Sunday, September 20, 2020

WHAT IT IS, week ending September 20, 2020

It's been a week, and I've kept to my writing habit (I did take yesterday -- Saturday -- off, but I have responsibilities, like mowing the lawn and doing the laundry and being a father and husband, so back off inner-monologue-me, I had shit to do!). I've even begun a new short story, which is exciting. 

Typically, when I've taken time off from writing before, my mind has still been churning with ideas and turns of phrase, while working to problem solve the narrative corners I've backed myself into. But these past three-plus months, nothing. So the return of that was surprising and pleasing (though now I need to prepare for more sleepless nights, but what're you gonna do?). It's like I've written here before, the one way to lure the muse is to make writing a habit, and it worked. 

Also interesting was how the short writing exercise I did here, a couple of weeks back, fed into this new story -- though I wasn't fully aware of it until later. In that exercise I wrote about a character tied up in a completely dark room. Neither the characters nor the setting transferred to this new story -- it's in a totally different genre, for one thing -- but the idea of absolute darkness did shift over into this new story, and it's working out to not only be a perfect setting for a later revelation, but also a fine thematic parallel that should enhance the narrative. Regardless, I find it interesting how one's experiences can subconsciously feed into one's writing. (ah, but I'm sounding a bit pretentious now, so time to split and head on down the list. Follow me...)


My wife and I watched Martin Scorsese's adaptation of Edith Wharton's novel, THE AGE OF INNOCENCE. This movie guts me every time. Daniel Day-Lewis is amazing as Newland Archer, Michelle Pfeiffer is radiant as Ellen Olenska, and Winona Ryder is pitch perfect as May Welland, the vacuous wife of Archer who proves to have more mettle, in the end, than most any of the socialites orbiting her world. The romantic ideal of honor, or giving up that which you so dearly want in order to fulfill one's responsibilities, is epitomized by Day-Lewis's Archer, and yet, one could also say he was trapped by convention in a marriage that, if not as exciting as the one he might have had with Madame Olenska, was, at least, fulfilling with his children and the adherence to tradition and family. So much is said in this film without saying anything at all, and the heartache and sacrifice is palpable. I love this film, and it is easily my favorite of Scorsese's magnificent catalogue of work. If I'm looking for a good cry, this is the one that'll do it. (It's 2020, men are allowed to cry . . . at least, they can do it behind their keyboards, as long as nobody sees them)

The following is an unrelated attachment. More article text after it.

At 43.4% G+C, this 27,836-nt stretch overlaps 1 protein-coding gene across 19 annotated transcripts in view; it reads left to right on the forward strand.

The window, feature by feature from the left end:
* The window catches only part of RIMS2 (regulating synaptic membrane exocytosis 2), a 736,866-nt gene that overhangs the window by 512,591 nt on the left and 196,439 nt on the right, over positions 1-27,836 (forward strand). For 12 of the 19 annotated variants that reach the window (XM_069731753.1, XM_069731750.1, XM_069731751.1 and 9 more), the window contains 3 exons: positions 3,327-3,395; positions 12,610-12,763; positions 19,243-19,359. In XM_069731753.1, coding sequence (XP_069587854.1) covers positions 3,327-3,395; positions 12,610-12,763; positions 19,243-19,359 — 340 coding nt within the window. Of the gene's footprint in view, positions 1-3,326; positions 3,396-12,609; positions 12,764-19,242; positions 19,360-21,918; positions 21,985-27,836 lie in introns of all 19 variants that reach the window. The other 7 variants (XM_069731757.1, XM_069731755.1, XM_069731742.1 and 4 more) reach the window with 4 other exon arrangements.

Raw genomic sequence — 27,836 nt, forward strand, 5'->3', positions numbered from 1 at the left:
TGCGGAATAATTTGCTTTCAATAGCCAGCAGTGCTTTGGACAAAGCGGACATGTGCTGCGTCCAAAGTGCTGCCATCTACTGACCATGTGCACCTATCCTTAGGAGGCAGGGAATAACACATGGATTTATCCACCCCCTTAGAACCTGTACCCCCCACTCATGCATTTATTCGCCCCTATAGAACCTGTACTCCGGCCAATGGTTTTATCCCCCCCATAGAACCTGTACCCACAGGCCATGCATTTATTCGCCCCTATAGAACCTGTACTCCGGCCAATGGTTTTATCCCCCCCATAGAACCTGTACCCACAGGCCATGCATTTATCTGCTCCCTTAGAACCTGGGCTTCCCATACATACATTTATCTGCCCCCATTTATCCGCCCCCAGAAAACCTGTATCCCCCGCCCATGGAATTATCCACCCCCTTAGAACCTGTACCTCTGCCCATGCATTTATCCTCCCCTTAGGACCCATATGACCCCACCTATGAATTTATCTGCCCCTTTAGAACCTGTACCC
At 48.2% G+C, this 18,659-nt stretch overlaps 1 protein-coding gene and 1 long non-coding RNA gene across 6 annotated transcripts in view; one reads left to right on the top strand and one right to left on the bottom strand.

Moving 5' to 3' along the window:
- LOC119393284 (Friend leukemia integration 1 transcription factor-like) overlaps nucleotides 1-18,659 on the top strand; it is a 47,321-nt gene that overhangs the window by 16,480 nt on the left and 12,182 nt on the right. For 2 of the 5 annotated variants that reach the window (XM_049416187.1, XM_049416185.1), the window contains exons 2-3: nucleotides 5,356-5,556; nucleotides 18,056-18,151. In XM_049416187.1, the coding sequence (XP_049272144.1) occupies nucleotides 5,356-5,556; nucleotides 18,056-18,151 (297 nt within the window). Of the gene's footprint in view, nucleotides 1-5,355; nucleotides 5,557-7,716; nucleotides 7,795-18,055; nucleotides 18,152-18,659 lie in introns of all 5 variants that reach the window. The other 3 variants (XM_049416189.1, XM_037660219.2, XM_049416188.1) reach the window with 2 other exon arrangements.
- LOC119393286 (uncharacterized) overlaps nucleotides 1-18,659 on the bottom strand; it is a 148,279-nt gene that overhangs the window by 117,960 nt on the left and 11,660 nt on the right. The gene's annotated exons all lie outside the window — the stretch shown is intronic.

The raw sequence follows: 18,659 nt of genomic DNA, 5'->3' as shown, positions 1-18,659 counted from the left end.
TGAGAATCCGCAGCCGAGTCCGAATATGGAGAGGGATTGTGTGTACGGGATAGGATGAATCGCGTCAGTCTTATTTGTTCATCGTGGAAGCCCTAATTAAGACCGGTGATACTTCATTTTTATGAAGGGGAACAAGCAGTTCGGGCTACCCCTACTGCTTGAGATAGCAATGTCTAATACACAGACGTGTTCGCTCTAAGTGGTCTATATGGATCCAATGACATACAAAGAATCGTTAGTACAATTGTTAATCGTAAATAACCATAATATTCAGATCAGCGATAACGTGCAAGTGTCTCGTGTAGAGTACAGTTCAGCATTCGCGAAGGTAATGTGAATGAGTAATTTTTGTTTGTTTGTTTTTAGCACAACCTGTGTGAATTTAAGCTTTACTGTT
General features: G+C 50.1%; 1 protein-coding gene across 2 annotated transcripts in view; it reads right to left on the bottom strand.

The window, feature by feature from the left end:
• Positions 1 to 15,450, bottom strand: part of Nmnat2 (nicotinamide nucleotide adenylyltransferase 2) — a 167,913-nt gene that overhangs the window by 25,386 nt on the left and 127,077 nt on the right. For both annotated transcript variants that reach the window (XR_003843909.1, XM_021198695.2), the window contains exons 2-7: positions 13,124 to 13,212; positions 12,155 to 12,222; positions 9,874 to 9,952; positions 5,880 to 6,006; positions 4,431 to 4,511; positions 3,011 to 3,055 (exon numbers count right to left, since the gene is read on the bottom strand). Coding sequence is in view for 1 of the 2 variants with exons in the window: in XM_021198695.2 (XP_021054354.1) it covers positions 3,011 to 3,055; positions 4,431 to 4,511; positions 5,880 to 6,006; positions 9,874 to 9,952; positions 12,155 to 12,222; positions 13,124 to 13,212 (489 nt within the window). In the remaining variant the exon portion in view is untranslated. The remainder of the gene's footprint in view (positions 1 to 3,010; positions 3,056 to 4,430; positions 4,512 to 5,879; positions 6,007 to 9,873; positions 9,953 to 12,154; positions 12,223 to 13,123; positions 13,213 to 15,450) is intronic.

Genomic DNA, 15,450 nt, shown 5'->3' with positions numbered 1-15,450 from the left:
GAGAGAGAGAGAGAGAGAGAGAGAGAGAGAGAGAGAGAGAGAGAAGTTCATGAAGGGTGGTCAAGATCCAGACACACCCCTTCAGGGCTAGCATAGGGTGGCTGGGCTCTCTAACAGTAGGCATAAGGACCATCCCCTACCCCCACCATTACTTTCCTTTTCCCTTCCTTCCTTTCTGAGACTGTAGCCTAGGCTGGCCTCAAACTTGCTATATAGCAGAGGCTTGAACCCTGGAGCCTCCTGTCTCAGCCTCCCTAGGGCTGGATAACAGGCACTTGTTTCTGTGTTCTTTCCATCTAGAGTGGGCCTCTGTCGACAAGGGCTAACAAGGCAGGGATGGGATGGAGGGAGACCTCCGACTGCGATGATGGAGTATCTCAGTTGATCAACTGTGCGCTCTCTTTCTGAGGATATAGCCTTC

From 1990 and Adventure Comics, written by Charles Marshall, with art by Kent Burles and Barb Kaalberg. 
I bought the first issue of this series right off the rack, thirty years ago, and I really enjoyed it. For some reason, though, I never purchased any others (maybe it was a title that didn't sell at the comic shop, and subsequent issues went unordered by the owner). I recently got the next 11, to see if they were as entertaining as that first one, which I've read multiple times in the years since. 
They are.
The art is satisfactory, not great but not terrible, but the story is intriguing and engaging. Caesar's grandson, Alexander, is carrying on the legacy of trying to bring peace to apedom, but while out in the wastes, General Ollo begins a campaign of terror in Ape City, in order to take over the city and subjugate the citizenry to his will. Ollo has no qualms about ape killing ape. 
I'm only a few issues in, but thus far the narrative threads are interesting and sets up nicely the impending conflict between Alexander and Ollo.


Typically, this spot is set aside for inspiration as far as writing and creativity, but we lost a giant, and a hero, this past Friday, in Ruth Bader Ginsburg. Words cannot do justice to her legacy. If you're not well familiar with the late Supreme Court Justice, please do yourself a favor, read about her, watch the recent documentary on her, learn about one of the most important Americans of the twentieth and early twenty-first centuries. She will be sorely missed. 


An old standby, but a perfect one to write by, Vangelis's soundtrack (the 3-volume collection is the way to go) of Ridley Scott's classic film, BLADE RUNNER. Haunting, ethereal, moving, heartbreaking -- these all describe the sensations elicited by Vangelis's music. Wonderful.


When writing a short story, in particular, you need to capture the attention of your audience as soon as possible. That means, you need a spark of an opening scene, a hell of an opening sentence. I wrote about that here, with able assistance from a quote by Harlan Ellison, a man who knew a thing or two about story openings. 


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